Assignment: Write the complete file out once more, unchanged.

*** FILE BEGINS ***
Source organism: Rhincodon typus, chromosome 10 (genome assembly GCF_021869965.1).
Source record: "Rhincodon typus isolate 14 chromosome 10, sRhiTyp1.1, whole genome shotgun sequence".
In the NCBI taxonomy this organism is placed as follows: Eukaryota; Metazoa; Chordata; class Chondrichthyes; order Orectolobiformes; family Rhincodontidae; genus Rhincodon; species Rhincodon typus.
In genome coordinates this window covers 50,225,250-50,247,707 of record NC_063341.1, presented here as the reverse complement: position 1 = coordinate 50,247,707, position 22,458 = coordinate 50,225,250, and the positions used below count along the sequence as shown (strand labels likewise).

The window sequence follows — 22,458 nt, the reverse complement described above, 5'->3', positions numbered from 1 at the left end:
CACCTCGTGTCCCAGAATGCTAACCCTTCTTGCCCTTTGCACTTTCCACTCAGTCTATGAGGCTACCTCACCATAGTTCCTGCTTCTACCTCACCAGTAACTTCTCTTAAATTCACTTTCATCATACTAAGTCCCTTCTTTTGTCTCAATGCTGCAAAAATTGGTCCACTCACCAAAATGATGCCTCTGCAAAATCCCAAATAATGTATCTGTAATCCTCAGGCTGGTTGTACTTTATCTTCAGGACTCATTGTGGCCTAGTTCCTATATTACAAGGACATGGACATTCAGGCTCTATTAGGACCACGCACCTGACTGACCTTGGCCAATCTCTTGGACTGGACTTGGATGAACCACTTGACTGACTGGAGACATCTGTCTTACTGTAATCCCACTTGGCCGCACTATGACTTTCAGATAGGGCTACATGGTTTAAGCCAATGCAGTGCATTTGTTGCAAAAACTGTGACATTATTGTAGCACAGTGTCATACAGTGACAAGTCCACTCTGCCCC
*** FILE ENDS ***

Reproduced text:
Source organism: Rhincodon typus, chromosome 10 (genome assembly GCF_021869965.1).
Source record: "Rhincodon typus isolate 14 chromosome 10, sRhiTyp1.1, whole genome shotgun sequence".
In the NCBI taxonomy this organism is placed as follows: Eukaryota; Metazoa; Chordata; class Chondrichthyes; order Orectolobiformes; family Rhincodontidae; genus Rhincodon; species Rhincodon typus.
In genome coordinates this window covers 50,225,250-50,247,707 of record NC_063341.1, presented here as the reverse complement: position 1 = coordinate 50,247,707, position 22,458 = coordinate 50,225,250, and the positions used below count along the sequence as shown (strand labels likewise).

The window sequence follows — 22,458 nt, the reverse complement described above, 5'->3', positions numbered from 1 at the left end:
CACCTCGTGTCCCAGAATGCTAACCCTTCTTGCCCTTTGCACTTTCCACTCAGTCTATGAGGCTACCTCACCATAGTTCCTGCTTCTACCTCACCAGTAACTTCTCTTAAATTCACTTTCATCATACTAAGTCCCTTCTTTTGTCTCAATGCTGCAAAAATTGGTCCACTCACCAAAATGATGCCTCTGCAAAATCCCAAATAATGTATCTGTAATCCTCAGGCTGGTTGTACTTTATCTTCAGGACTCATTGTGGCCTAGTTCCTATATTACAAGGACATGGACATTCAGGCTCTATTAGGACCACGCACCTGACTGACCTTGGCCAATCTCTTGGACTGGACTTGGATGAACCACTTGACTGACTGGAGACATCTGTCTTACTGTAATCCCACTTGGCCGCACTATGACTTTCAGATAGGGCTACATGGTTTAAGCCAATGCAGTGCATTTGTTGCAAAAACTGTGACATTATTGTAGCACAGTGTCATACAGTGACAAGTCCACTCTGCCCC